"Tzedakah" is the Hebrew word for the acts that we call "charity" in English: giving aid, assistance and money to the poor and needy or to other worthy causes. However, the nature of tzedakah is very different from the idea of charity. The word "charity" suggests benevolence and generosity, a magnanimous act by the wealthy and powerful for the benefit of the poor and needy. The word "tzedakah" is derived from the Hebrew root Tzadei-Dalet-Qof, meaning righteousness, justice or fairness. In Judaism, giving to the poor is not viewed as a generous, magnanimous act; it is simply an act of justice and righteousness, the performance of a duty...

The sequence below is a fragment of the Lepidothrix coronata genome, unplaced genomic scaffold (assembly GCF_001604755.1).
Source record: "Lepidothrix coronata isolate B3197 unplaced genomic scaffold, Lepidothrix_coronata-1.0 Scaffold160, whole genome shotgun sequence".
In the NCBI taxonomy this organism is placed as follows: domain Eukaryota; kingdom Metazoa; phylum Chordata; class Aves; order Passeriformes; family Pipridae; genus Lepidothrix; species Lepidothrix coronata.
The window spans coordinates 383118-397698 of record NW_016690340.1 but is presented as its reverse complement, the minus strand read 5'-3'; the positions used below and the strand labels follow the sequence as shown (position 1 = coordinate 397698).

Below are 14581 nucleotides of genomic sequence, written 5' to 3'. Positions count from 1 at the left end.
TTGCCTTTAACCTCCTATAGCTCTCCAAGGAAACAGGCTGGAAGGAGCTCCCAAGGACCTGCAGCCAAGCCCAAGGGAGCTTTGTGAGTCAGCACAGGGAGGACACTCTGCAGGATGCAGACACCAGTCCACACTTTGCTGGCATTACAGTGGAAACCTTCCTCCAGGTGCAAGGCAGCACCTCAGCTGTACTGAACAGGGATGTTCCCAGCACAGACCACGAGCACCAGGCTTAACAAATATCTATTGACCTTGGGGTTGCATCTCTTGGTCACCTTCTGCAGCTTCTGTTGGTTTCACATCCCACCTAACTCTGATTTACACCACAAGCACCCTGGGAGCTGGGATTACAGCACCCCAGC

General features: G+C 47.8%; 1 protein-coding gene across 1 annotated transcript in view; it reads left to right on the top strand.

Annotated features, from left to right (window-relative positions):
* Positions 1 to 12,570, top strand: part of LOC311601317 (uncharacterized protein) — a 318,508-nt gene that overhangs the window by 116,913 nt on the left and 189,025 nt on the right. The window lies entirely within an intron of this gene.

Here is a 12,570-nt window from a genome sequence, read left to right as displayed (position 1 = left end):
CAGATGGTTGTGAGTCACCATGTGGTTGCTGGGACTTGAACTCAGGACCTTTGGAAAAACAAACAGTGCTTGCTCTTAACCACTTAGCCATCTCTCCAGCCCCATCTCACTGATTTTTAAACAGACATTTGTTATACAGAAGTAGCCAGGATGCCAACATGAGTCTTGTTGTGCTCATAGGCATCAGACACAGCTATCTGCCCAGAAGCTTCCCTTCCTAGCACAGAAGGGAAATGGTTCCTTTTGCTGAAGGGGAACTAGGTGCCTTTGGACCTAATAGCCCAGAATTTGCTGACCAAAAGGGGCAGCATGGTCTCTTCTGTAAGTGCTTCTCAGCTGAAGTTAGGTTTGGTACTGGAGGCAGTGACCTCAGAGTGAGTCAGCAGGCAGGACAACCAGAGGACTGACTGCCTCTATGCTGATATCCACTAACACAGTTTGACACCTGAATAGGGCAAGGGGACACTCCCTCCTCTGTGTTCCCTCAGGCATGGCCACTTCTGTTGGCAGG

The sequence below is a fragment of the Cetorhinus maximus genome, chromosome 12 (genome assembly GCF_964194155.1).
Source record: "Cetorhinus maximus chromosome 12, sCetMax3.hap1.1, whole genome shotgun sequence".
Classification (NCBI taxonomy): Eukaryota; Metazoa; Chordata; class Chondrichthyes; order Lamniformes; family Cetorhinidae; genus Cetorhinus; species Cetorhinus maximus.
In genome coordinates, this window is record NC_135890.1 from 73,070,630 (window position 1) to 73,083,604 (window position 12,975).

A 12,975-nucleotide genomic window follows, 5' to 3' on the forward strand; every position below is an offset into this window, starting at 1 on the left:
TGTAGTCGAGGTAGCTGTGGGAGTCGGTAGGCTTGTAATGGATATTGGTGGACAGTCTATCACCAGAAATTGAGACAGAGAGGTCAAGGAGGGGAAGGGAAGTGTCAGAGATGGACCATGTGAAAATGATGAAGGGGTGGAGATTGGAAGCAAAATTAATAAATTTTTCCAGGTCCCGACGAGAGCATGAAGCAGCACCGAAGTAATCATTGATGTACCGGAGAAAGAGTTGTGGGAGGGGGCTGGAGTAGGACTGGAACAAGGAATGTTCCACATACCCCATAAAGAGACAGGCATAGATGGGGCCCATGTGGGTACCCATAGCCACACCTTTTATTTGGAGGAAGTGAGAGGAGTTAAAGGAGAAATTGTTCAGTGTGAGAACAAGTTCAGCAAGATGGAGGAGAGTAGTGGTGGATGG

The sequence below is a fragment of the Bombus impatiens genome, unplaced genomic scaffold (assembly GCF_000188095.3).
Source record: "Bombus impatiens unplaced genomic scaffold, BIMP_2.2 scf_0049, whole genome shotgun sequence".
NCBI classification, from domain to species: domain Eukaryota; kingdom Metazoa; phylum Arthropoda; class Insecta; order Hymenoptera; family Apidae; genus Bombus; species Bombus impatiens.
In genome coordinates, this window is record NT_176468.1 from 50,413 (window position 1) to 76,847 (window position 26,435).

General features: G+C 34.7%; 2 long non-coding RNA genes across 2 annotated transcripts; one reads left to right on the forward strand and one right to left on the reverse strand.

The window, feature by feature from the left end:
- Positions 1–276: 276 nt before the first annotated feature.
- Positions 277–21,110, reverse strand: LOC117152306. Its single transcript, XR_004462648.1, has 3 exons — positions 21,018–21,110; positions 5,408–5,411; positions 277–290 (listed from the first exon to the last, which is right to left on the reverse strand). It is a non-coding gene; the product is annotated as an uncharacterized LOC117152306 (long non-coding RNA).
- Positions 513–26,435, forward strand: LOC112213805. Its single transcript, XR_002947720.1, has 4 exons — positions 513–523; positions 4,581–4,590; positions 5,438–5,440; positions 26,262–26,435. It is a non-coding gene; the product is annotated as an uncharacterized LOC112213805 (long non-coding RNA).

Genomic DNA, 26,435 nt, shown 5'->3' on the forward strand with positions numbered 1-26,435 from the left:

The Talmud describes different levels of tzedakah and the Rambam organized them into a list ... from the least meritorious to the most:
- Giving begrudgingly
- Giving less that you should, but giving it cheerfully.
- Giving after being asked
- Giving before being asked
- Giving when you do not know the recipient's identity, but the recipient knows your identity
- Giving when you know the recipient's identity, but the recipient doesn't know your identity
- Giving when neither party knows the other's identity
- Enabling the recipient to become self-reliant